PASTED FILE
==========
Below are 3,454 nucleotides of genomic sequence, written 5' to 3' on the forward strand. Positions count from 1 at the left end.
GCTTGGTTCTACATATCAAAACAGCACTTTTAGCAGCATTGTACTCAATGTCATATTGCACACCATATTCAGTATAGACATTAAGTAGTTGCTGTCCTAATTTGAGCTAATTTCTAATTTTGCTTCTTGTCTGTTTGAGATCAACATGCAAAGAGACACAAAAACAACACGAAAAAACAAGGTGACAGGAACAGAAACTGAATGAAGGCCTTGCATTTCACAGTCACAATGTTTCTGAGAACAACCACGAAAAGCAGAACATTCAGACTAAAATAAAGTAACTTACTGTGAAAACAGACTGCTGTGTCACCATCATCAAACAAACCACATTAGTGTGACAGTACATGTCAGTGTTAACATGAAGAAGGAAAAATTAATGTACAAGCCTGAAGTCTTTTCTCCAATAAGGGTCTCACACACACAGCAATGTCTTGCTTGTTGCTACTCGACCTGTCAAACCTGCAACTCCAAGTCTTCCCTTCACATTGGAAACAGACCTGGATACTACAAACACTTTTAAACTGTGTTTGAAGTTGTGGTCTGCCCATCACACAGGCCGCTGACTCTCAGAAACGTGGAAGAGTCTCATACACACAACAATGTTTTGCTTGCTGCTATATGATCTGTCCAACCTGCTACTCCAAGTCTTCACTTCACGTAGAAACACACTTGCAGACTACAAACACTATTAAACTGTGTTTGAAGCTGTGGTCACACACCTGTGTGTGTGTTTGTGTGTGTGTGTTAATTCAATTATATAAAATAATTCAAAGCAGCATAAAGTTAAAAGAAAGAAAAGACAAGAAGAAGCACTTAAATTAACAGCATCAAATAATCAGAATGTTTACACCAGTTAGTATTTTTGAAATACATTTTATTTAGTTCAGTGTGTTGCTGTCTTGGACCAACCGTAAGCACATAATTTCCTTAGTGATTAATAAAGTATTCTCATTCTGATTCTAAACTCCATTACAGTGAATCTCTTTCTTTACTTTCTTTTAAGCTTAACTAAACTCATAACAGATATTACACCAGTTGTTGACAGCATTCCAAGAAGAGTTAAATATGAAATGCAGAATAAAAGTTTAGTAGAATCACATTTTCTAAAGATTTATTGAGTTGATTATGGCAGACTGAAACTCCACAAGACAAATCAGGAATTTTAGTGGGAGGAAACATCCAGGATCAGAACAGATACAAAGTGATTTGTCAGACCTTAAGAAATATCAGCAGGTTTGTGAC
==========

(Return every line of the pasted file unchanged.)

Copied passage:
Below are 3,454 nucleotides of genomic sequence, written 5' to 3' on the forward strand. Positions count from 1 at the left end.
GCTTGGTTCTACATATCAAAACAGCACTTTTAGCAGCATTGTACTCAATGTCATATTGCACACCATATTCAGTATAGACATTAAGTAGTTGCTGTCCTAATTTGAGCTAATTTCTAATTTTGCTTCTTGTCTGTTTGAGATCAACATGCAAAGAGACACAAAAACAACACGAAAAAACAAGGTGACAGGAACAGAAACTGAATGAAGGCCTTGCATTTCACAGTCACAATGTTTCTGAGAACAACCACGAAAAGCAGAACATTCAGACTAAAATAAAGTAACTTACTGTGAAAACAGACTGCTGTGTCACCATCATCAAACAAACCACATTAGTGTGACAGTACATGTCAGTGTTAACATGAAGAAGGAAAAATTAATGTACAAGCCTGAAGTCTTTTCTCCAATAAGGGTCTCACACACACAGCAATGTCTTGCTTGTTGCTACTCGACCTGTCAAACCTGCAACTCCAAGTCTTCCCTTCACATTGGAAACAGACCTGGATACTACAAACACTTTTAAACTGTGTTTGAAGTTGTGGTCTGCCCATCACACAGGCCGCTGACTCTCAGAAACGTGGAAGAGTCTCATACACACAACAATGTTTTGCTTGCTGCTATATGATCTGTCCAACCTGCTACTCCAAGTCTTCACTTCACGTAGAAACACACTTGCAGACTACAAACACTATTAAACTGTGTTTGAAGCTGTGGTCACACACCTGTGTGTGTGTTTGTGTGTGTGTGTTAATTCAATTATATAAAATAATTCAAAGCAGCATAAAGTTAAAAGAAAGAAAAGACAAGAAGAAGCACTTAAATTAACAGCATCAAATAATCAGAATGTTTACACCAGTTAGTATTTTTGAAATACATTTTATTTAGTTCAGTGTGTTGCTGTCTTGGACCAACCGTAAGCACATAATTTCCTTAGTGATTAATAAAGTATTCTCATTCTGATTCTAAACTCCATTACAGTGAATCTCTTTCTTTACTTTCTTTTAAGCTTAACTAAACTCATAACAGATATTACACCAGTTGTTGACAGCATTCCAAGAAGAGTTAAATATGAAATGCAGAATAAAAGTTTAGTAGAATCACATTTTCTAAAGATTTATTGAGTTGATTATGGCAGACTGAAACTCCACAAGACAAATCAGGAATTTTAGTGGGAGGAAACATCCAGGATCAGAACAGATACAAAGTGATTTGTCAGACCTTAAGAAATATCAGCAGGTTTGTGAC